The Recorded Future Blog

Chasing Foxes by the Numbers: Patterns of Life and Activity in Hacker Forums

Christopher Ahlberg at Security Analyst Summit

“Pattern of life analysis” is an effective counter terrorism technique that can be applied to cyber threat intelligence. Using patterns to classify adversary behaviors rather than relying on distinct Internet handles, like “UglyGorilla” or “Hassan20,” cyber threat analysts are able to look across multiple handles, posts, forums, and social media sites to identify signals of malicious activity.

During the recent Kaspersky Security Analyst Summit Recorded Future CEO Christopher Ahlberg shared why we should organize the Web for analysis rather than search.

“Attribution,” he explained, “is many times based on sloppy handle usage.” What if a threat actor is cautious? “Handle hopping,” the act of switching between user names, is easy for the threat actor who is conscious of leaving a trail of Internet breadcrumbs. In traditional searching, where the username trail dies off, the lead to the threat actor or group does also.

Putting patterns to work, Recorded Future conducted a sample analysis across 500 hacker forums to find interesting signals. We used natural language processing to identify posts around vulnerabilities and exploits.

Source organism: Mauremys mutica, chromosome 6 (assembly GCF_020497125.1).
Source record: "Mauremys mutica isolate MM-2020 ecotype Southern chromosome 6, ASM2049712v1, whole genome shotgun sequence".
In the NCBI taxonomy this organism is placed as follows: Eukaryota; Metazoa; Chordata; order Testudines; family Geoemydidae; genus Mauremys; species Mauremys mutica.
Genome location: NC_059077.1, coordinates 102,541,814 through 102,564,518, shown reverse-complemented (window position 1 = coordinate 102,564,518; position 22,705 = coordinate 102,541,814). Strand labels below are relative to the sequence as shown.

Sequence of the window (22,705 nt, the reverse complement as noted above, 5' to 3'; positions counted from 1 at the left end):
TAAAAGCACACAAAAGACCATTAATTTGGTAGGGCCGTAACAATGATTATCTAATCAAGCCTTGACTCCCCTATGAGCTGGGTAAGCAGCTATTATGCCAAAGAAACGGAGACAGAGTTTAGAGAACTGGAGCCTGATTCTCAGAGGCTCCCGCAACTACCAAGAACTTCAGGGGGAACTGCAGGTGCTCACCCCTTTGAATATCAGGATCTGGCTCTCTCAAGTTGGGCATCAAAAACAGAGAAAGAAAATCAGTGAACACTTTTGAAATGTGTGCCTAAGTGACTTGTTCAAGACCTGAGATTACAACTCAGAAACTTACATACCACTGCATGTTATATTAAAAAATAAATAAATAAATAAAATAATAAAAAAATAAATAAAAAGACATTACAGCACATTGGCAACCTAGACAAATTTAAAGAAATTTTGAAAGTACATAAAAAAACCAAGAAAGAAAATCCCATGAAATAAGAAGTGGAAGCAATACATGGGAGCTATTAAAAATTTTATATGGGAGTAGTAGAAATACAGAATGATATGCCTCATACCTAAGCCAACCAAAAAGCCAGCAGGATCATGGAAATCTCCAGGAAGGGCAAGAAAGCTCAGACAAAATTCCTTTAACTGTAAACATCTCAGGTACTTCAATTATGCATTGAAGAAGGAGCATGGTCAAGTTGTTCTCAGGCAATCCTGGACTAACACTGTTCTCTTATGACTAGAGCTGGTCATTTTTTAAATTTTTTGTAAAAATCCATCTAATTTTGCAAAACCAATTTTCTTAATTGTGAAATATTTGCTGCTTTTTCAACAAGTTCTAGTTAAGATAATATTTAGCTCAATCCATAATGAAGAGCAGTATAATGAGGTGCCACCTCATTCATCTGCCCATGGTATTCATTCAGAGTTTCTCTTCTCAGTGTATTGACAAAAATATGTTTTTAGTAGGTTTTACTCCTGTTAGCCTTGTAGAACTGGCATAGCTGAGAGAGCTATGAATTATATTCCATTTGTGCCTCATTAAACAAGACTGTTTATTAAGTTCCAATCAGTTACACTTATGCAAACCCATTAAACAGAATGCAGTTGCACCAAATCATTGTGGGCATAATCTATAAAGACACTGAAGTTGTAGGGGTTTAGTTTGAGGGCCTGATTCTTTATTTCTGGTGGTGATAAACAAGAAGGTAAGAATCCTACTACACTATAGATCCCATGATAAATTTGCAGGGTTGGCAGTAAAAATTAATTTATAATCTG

Interestingly, we found that in 98.8% of over 742,000 posts, the handles used were unique (even though it’s likely hackers used multiple handles to cover their tracks, and groups of hackers working together each had distinct handles).

While it’s easy to change handles, it’s less easy to change behavior. By clustering patterns, we were able to find similar behaviors among various handles and identify groups working around a particular vulnerability or exploit. Focusing on pattern analysis across user handles allowed us to see the pods who share similar interests and actions online.

To learn more about this research, watch Christopher’s talk below and learn how Recorded Future uses a hard analytic capability to proactively identify more indicators of threat activity.